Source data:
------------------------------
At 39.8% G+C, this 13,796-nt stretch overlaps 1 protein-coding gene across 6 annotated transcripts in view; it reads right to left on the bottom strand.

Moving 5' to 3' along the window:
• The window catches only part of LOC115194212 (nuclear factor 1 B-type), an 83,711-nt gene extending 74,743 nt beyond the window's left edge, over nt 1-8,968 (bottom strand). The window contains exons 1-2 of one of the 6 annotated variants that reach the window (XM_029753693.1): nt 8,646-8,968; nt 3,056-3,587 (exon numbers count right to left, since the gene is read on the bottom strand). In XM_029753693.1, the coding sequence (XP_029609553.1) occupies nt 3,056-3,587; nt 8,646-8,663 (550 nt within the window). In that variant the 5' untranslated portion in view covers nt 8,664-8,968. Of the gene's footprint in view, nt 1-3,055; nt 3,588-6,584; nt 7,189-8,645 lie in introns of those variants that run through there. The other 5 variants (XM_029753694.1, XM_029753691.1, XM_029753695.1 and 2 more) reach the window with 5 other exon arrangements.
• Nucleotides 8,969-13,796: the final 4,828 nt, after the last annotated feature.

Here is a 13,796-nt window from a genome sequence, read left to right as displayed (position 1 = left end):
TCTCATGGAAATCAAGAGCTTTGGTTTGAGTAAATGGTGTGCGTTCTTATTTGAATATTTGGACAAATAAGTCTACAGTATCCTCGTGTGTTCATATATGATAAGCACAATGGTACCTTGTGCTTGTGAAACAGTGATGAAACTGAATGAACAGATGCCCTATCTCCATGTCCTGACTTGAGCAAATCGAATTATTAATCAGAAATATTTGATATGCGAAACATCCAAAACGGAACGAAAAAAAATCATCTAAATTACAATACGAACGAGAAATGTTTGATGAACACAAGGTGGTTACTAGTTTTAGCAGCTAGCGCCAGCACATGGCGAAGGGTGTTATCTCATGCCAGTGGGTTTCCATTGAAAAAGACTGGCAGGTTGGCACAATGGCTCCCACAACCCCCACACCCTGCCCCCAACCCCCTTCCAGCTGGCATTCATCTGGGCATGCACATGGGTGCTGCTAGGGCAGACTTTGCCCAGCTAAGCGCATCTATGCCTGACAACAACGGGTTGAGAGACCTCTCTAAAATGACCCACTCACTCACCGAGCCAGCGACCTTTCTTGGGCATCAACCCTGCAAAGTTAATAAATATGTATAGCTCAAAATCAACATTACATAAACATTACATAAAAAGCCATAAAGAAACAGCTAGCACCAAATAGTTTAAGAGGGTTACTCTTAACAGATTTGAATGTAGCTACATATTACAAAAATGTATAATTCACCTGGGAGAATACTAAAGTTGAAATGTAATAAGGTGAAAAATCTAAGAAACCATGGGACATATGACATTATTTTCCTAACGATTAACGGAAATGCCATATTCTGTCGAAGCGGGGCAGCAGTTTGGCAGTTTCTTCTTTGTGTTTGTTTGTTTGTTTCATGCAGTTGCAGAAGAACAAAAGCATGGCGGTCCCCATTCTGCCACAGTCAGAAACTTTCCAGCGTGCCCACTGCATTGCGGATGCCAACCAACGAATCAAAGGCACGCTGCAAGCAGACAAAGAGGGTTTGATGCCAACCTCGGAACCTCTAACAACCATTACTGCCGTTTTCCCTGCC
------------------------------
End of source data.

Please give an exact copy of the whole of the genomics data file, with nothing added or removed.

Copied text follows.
At 39.8% G+C, this 13,796-nt stretch overlaps 1 protein-coding gene across 6 annotated transcripts in view; it reads right to left on the bottom strand.

Moving 5' to 3' along the window:
• The window catches only part of LOC115194212 (nuclear factor 1 B-type), an 83,711-nt gene extending 74,743 nt beyond the window's left edge, over nt 1-8,968 (bottom strand). The window contains exons 1-2 of one of the 6 annotated variants that reach the window (XM_029753693.1): nt 8,646-8,968; nt 3,056-3,587 (exon numbers count right to left, since the gene is read on the bottom strand). In XM_029753693.1, the coding sequence (XP_029609553.1) occupies nt 3,056-3,587; nt 8,646-8,663 (550 nt within the window). In that variant the 5' untranslated portion in view covers nt 8,664-8,968. Of the gene's footprint in view, nt 1-3,055; nt 3,588-6,584; nt 7,189-8,645 lie in introns of those variants that run through there. The other 5 variants (XM_029753694.1, XM_029753691.1, XM_029753695.1 and 2 more) reach the window with 5 other exon arrangements.
• Nucleotides 8,969-13,796: the final 4,828 nt, after the last annotated feature.

Here is a 13,796-nt window from a genome sequence, read left to right as displayed (position 1 = left end):
TCTCATGGAAATCAAGAGCTTTGGTTTGAGTAAATGGTGTGCGTTCTTATTTGAATATTTGGACAAATAAGTCTACAGTATCCTCGTGTGTTCATATATGATAAGCACAATGGTACCTTGTGCTTGTGAAACAGTGATGAAACTGAATGAACAGATGCCCTATCTCCATGTCCTGACTTGAGCAAATCGAATTATTAATCAGAAATATTTGATATGCGAAACATCCAAAACGGAACGAAAAAAAATCATCTAAATTACAATACGAACGAGAAATGTTTGATGAACACAAGGTGGTTACTAGTTTTAGCAGCTAGCGCCAGCACATGGCGAAGGGTGTTATCTCATGCCAGTGGGTTTCCATTGAAAAAGACTGGCAGGTTGGCACAATGGCTCCCACAACCCCCACACCCTGCCCCCAACCCCCTTCCAGCTGGCATTCATCTGGGCATGCACATGGGTGCTGCTAGGGCAGACTTTGCCCAGCTAAGCGCATCTATGCCTGACAACAACGGGTTGAGAGACCTCTCTAAAATGACCCACTCACTCACCGAGCCAGCGACCTTTCTTGGGCATCAACCCTGCAAAGTTAATAAATATGTATAGCTCAAAATCAACATTACATAAACATTACATAAAAAGCCATAAAGAAACAGCTAGCACCAAATAGTTTAAGAGGGTTACTCTTAACAGATTTGAATGTAGCTACATATTACAAAAATGTATAATTCACCTGGGAGAATACTAAAGTTGAAATGTAATAAGGTGAAAAATCTAAGAAACCATGGGACATATGACATTATTTTCCTAACGATTAACGGAAATGCCATATTCTGTCGAAGCGGGGCAGCAGTTTGGCAGTTTCTTCTTTGTGTTTGTTTGTTTGTTTCATGCAGTTGCAGAAGAACAAAAGCATGGCGGTCCCCATTCTGCCACAGTCAGAAACTTTCCAGCGTGCCCACTGCATTGCGGATGCCAACCAACGAATCAAAGGCACGCTGCAAGCAGACAAAGAGGGTTTGATGCCAACCTCGGAACCTCTAACAACCATTACTGCCGTTTTCCCTGCC